Bostonia is published in print three times a year and updated weekly on the web.
Most people at Agganis Arena are there to watch a top Division I ice hockey team, but Mike Cunniff is scrutinizing something else. The Zamboni driver—whose official title is “ice technician”—scans the frozen surface of the rink for problem areas. He’ll fix any during the next break.
“This is where I watch the games,” Cunniff says, standing just behind the boards near the Agganis loading dock on a recent quiet morning. “I’m looking at the ice. If I see a bad bounce, I know I need to take care of that spot more. If the ice gets a little soft, I’ll fix it. Sometimes there’s more action on one side of the ice, so that ice will be more chewed up.”
Cunniff started working for BU’s Facilities Management & Planning team 25 years ago as a truck driver, largely to get the employee tuition remission benefit for his son and daughter, who ended up attending college elsewhere. Walter Brown Arena needed a Zamboni driver, so he learned how to operate the huge machine. When Agganis Arena opened in 2005, Cunniff quit the Zamboni and returned to driving trucks for the University. Longtime BU head ice hockey coach Jack Parker (Questrom’68, Hon.’97) noticed a difference in the ice quality, and asked that Cunniff return.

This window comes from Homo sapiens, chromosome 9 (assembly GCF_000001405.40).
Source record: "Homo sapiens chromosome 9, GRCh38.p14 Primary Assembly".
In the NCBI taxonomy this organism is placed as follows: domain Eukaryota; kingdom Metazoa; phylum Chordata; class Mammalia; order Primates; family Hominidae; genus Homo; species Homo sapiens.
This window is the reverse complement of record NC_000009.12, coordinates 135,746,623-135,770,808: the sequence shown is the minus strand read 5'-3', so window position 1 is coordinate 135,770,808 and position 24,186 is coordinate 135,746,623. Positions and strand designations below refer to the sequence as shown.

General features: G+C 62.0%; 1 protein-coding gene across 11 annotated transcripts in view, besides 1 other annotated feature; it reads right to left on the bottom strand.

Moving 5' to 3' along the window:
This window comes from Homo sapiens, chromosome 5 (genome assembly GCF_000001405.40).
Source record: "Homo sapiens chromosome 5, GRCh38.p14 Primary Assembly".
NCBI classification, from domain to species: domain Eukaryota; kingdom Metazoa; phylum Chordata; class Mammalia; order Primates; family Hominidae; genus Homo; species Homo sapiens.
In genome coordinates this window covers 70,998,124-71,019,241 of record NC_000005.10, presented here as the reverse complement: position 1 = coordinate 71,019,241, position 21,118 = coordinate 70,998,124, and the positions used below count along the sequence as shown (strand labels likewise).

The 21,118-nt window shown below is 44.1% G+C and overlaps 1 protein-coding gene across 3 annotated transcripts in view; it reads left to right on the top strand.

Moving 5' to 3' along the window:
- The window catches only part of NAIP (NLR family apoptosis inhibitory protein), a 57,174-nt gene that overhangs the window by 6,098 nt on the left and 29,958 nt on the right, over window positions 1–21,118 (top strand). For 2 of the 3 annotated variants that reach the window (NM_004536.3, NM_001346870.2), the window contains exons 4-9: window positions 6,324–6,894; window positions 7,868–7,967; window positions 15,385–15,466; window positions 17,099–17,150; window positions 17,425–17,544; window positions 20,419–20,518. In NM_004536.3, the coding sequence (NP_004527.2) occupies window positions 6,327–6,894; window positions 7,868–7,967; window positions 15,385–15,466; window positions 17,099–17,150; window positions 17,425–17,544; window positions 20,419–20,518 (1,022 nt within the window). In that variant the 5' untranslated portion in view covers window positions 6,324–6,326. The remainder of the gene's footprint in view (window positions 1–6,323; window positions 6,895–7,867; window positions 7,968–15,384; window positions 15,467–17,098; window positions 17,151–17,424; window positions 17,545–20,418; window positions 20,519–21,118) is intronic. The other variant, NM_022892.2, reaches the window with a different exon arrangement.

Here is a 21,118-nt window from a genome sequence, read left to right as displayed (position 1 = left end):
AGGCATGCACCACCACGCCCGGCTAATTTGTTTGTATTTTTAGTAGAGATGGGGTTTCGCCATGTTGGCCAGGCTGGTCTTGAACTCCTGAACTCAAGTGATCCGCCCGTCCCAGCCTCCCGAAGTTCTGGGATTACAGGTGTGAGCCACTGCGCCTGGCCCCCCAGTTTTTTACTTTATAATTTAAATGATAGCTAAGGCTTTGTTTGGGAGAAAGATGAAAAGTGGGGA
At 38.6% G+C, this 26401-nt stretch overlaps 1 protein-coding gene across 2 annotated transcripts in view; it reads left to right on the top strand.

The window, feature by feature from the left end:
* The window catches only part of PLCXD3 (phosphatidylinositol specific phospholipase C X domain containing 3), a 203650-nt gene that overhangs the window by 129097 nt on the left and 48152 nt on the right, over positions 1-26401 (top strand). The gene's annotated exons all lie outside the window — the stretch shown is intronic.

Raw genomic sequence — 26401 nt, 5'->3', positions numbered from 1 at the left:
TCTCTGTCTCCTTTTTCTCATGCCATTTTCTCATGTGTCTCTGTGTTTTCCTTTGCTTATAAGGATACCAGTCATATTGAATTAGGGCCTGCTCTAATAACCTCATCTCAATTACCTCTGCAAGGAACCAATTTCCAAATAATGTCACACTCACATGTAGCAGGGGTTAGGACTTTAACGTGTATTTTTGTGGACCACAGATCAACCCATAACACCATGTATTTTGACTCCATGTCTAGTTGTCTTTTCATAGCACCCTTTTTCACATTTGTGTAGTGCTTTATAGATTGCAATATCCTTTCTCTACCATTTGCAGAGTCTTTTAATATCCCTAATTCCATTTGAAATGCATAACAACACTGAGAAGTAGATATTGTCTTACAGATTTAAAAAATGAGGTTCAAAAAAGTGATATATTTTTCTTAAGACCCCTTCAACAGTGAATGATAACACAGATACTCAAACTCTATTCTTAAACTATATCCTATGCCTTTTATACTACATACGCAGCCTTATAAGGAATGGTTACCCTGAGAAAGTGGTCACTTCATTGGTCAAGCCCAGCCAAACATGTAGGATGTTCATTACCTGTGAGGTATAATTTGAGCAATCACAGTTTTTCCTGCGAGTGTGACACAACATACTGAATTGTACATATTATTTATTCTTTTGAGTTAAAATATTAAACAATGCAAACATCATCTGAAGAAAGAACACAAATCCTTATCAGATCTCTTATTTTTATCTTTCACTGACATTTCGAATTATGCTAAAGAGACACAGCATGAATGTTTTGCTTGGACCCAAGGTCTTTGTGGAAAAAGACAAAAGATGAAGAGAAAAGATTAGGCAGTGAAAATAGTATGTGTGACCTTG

Cunniff arrives at Agganis by 7 a.m. every day and works overtime on game nights. First, he uses an edge machine (he likens it to a lawn mower), to keep the ice low along the boards, where the Zamboni can’t quite reach. Next he powers up the Zamboni. “The Zamboni has a blade and it shaves the ice,” he explains. “Then there’s an auger. When the machine shaves the ice, the auger picks up the shavings and brings them to the middle of the Zamboni, and from there they are taken up and dumped into the bucket. Then the Zamboni lays a new sheet of ice down.”
When he’s done, Cunniff will walk out on the rink with a drill to measure the ice. The optimal thickness for a hard, slick surface is one inch, but the job gets complicated because the ice fluctuates with air temperature. During a busy day, he might run the Zamboni over the rink five times. When the ice is removed in April, Cunniff switches to driving a forklift, helping out with many of the concerts and shows that come into Agganis.
“I take pride in the job for sure,” he says. “It’s more than just driving around the ice on a Zamboni. It’s the preparation that goes into it and makes the ice better.”
Jason Kimball can be reached at firstname.lastname@example.org.